LOS ANGELES (CNS) – A judge today ruled that Adam Carolla can move forward with his countersuit against his former producer, who alleges that the broadcast personality broke up their partnership without justification and owes him money.
Los Angeles Superior Court Judge Michael Johnson ruled that it was proper for the former “Loveline” co-host to seek a legal determination whether the partnership and an employment agreement ever existed between the 49- year-old Carolla and Donny Misraje. The other plaintiffs are Misraje’s wife, Kathee Schneider-Misraje, and his cousin, technology expert Sandy Ganz. Carolla filed his countersuit April 5, also naming Sandy Ganz’s wife, Kelly Ganz. Lawyers for the Misrajes and the Ganz couple sought to dismiss part of the complaint on grounds the issues would be decided in their suit. Johnson disagreed.
“It seems to me these are things we can sort out at trial if necessary,” Johnson said. “I don’t see any need to address it at the front end.” The Misrajes and Sandy Ganz started the legal battle by suing Carolla on Jan. 17 for breach of their partnership and employment agreements. They allege they were not paid for their work on his behalf. Carolla owned 60 percent of the partnership, Misraje 30 percent and Sandy Ganz 10 percent, according to the suit. ”Though Carolla has repeatedly acknowledged the partnership agreement between himself, Mr. Misraje and Mr. Ganz … he has since wrongfully kicked plaintiffs out of the business and seeks to exclude them from their share of the Partnership profits, all while he continues to reap the benefits of the business that plaintiffs conceived of and developed,” the suit states. Misraje and Carolla were friends dating back to their high school days. Misraje persuaded him to try the podcast format in February 2009 after his syndicated radio talk show on CBS Radio was cancelled, the suit states.
“The Adam Carolla Show” was launched in 2009 and he and Misraje entered into a partnership to launch Misraje’s “vision to build a ‘multi-media podcasting network,” the suit states. Misraje left a job in the entertainment business that paid $231,000 a year to work full time on the new venture, the suit states. His wife alleges she spent 40-60 hours weekly on the project and Sandy Ganz says he rebuilt the entire website from scratch.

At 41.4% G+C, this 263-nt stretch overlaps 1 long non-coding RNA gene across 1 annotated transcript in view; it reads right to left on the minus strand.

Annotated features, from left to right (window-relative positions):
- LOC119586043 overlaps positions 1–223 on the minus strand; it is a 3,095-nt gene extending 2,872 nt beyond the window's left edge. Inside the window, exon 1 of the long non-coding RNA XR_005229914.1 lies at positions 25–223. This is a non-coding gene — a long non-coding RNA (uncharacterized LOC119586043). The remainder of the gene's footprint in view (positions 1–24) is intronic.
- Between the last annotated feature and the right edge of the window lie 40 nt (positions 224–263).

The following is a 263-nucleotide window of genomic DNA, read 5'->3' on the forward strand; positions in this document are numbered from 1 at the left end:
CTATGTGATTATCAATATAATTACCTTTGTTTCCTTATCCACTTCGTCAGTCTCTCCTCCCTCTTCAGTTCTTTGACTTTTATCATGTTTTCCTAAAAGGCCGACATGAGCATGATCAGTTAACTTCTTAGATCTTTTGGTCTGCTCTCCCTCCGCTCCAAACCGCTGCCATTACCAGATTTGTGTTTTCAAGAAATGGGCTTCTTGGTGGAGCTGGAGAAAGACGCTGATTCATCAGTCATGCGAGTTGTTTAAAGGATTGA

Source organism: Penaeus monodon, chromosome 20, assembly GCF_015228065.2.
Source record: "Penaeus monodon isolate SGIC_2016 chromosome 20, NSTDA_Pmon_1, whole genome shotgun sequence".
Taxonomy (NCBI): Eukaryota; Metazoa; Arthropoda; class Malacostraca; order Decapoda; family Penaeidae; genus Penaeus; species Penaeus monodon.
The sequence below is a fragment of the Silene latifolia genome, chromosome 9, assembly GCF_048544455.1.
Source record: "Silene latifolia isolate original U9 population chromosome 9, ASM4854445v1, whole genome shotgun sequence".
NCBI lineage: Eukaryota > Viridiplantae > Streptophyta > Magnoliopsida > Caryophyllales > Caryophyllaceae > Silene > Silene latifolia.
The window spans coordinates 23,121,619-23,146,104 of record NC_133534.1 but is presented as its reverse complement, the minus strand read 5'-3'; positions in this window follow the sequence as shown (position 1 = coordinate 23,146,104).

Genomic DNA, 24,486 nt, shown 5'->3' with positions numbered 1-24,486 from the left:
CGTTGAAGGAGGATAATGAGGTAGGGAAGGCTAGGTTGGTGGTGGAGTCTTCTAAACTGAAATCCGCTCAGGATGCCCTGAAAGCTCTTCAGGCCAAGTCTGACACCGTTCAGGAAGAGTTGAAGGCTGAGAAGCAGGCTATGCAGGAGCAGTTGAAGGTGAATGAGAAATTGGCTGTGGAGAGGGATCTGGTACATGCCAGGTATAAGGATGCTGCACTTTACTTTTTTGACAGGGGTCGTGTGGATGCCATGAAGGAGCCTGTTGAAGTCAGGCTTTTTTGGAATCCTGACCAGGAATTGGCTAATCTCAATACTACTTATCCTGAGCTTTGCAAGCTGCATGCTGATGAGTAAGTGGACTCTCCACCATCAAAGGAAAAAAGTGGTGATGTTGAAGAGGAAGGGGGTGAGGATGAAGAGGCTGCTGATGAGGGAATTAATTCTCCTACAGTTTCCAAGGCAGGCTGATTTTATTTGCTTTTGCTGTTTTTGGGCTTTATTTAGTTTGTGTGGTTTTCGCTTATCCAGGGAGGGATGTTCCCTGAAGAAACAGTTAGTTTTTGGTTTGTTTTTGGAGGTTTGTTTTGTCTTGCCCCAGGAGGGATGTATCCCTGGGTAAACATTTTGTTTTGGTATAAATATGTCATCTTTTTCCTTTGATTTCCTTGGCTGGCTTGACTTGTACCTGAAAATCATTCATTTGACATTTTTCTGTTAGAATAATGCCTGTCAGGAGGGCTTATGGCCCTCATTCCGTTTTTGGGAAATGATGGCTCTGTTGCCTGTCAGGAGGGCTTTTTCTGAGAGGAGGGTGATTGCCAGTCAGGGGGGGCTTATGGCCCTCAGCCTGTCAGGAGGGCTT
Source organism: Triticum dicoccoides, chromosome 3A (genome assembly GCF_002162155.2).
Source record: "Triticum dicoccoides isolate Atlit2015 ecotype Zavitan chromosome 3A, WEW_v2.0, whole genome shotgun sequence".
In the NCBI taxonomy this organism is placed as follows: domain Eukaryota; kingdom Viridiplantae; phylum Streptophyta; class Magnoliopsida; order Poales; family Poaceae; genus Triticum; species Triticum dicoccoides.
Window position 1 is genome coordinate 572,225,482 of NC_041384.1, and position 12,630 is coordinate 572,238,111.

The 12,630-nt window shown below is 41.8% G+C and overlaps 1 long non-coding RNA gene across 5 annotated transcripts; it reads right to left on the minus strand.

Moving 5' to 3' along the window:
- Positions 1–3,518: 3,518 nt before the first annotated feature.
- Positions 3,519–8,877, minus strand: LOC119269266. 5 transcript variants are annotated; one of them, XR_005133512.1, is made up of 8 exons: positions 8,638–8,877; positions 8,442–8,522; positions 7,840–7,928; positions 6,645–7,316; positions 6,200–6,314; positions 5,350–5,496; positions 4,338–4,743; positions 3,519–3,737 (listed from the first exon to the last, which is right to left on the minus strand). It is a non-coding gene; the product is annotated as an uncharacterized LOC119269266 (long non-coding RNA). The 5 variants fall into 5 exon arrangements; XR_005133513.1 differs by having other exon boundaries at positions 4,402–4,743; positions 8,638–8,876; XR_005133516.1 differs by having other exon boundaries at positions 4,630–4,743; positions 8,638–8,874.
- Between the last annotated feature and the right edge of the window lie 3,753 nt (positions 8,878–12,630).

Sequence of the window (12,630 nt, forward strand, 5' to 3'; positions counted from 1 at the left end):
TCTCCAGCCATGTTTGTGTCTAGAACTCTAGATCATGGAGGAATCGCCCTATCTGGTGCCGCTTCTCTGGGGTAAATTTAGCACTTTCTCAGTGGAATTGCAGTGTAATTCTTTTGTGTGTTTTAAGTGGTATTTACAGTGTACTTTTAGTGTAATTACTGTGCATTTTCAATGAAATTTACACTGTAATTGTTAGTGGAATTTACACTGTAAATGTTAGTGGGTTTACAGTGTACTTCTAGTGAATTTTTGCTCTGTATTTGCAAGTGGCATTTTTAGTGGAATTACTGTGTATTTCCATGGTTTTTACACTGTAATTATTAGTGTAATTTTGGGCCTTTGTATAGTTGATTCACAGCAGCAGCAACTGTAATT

Both say that during this time, they contributed $10,000 in capital to the venture, used up their accrued health insurance hours earned through a trade union and went without pay for more than a year, living off a loan placed against their home in the expectation they would receive partnership payments. The relationship went bad in 2011 when the three plaintiffs sought to enforce their rights to equal decision making, according to the complaint, which portrays Carolla as “increasingly dictatorial and threatening.”
Carolla ultimately ordered Misraje to stop traveling to the live show, put him on a three-month probation and threatened to exclude live show revenue from the partnership income, the suit states.
The Misrajes and Sandy Ganz were fired in September 2011, the suit states.
But in the countersuit, Carolla’s lawyers maintain Misraje never accepted an offer for a 30 percent share of the podcast’s profits, “but instead began to imply that he was an owner of the podcast.”
Kelly Ganz is representing herself. The countersuit alleges that her company, Gulf Racing, received profits from sales of hats, T-shirts and coffee cups with the podcast logo that should have been paid to Carolla’s company, Lotzi Digital Inc.
In a document filed May 23, Kelly Ganz denied any wrongdoing.
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